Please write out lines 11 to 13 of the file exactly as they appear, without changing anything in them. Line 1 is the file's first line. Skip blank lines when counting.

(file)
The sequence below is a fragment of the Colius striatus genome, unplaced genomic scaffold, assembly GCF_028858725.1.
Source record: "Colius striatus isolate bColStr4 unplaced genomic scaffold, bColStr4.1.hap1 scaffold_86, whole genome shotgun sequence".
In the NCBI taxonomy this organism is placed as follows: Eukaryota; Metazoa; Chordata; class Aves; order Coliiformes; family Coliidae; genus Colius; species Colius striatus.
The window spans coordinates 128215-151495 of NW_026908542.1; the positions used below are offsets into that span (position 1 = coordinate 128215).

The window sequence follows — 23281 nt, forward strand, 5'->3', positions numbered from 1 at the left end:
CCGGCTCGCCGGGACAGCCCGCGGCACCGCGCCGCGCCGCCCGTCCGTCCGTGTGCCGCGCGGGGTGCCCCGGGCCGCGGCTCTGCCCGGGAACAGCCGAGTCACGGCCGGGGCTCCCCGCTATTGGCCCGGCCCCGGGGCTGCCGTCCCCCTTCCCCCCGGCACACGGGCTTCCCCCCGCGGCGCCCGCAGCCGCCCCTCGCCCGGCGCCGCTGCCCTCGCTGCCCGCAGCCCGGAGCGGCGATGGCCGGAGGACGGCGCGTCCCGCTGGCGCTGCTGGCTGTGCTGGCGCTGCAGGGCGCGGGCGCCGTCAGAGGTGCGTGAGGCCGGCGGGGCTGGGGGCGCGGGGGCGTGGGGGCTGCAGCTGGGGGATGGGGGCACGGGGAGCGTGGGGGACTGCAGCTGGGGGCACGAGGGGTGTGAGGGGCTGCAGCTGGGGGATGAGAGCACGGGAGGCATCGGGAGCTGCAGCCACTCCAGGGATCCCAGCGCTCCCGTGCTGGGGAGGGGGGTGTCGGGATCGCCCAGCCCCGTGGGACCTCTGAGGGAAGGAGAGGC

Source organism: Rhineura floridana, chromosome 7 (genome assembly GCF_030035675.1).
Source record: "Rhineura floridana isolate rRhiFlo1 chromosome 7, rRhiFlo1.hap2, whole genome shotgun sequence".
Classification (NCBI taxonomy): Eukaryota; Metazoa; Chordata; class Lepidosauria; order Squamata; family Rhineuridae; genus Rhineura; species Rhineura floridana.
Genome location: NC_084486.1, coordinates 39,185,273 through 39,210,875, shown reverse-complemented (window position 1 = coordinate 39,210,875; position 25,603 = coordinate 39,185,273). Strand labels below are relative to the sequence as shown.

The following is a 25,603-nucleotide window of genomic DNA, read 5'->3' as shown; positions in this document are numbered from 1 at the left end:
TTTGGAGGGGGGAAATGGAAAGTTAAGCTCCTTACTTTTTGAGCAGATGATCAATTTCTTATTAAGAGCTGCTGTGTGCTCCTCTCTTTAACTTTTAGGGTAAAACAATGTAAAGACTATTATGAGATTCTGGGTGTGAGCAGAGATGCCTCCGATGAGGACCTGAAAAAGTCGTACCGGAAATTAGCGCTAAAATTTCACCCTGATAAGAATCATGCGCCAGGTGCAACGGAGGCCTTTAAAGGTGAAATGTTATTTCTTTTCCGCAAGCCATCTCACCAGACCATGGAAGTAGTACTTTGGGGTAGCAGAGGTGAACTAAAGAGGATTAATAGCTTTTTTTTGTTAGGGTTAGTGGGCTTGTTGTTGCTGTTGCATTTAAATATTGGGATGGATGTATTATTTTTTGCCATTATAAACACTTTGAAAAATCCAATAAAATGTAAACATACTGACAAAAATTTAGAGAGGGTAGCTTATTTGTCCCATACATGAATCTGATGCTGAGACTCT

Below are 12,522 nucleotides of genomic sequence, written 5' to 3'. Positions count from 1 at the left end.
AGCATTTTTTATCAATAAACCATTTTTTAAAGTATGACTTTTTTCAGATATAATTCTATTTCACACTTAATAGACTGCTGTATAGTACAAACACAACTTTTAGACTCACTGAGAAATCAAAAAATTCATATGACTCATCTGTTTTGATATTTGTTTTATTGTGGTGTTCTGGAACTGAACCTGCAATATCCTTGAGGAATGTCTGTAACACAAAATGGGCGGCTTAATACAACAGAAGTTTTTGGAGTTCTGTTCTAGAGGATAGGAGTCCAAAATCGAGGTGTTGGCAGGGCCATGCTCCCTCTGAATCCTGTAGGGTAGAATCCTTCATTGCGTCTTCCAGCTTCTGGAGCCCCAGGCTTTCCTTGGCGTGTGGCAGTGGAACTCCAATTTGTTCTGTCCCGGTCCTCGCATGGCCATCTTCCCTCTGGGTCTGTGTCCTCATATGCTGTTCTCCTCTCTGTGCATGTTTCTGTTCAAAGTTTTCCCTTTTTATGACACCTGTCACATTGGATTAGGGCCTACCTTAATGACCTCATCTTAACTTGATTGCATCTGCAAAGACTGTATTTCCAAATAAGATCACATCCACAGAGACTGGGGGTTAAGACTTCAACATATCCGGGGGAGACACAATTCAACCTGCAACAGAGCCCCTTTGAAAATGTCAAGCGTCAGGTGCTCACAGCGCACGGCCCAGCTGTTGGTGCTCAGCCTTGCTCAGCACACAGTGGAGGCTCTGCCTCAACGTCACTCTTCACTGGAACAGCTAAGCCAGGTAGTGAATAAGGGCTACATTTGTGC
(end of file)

The following is a 25,603-nucleotide window of genomic DNA, read 5'->3' as shown; positions in this document are numbered from 1 at the left end:
TTTGGAGGGGGGAAATGGAAAGTTAAGCTCCTTACTTTTTGAGCAGATGATCAATTTCTTATTAAGAGCTGCTGTGTGCTCCTCTCTTTAACTTTTAGGGTAAAACAATGTAAAGACTATTATGAGATTCTGGGTGTGAGCAGAGATGCCTCCGATGAGGACCTGAAAAAGTCGTACCGGAAATTAGCGCTAAAATTTCACCCTGATAAGAATCATGCGCCAGGTGCAACGGAGGCCTTTAAAGGTGAAATGTTATTTCTTTTCCGCAAGCCATCTCACCAGACCATGGAAGTAGTACTTTGGGGTAGCAGAGGTGAACTAAAGAGGATTAATAGCTTTTTTTTGTTAGGGTTAGTGGGCTTGTTGTTGCTGTTGCATTTAAATATTGGGATGGATGTATTATTTTTTGCCATTATAAACACTTTGAAAAATCCAATAAAATGTAAACATACTGACAAAAATTTAGAGAGGGTAGCTTATTTGTCCCATACATGAATCTGATGCTGAGACTCT

Below are 12,522 nucleotides of genomic sequence, written 5' to 3'. Positions count from 1 at the left end.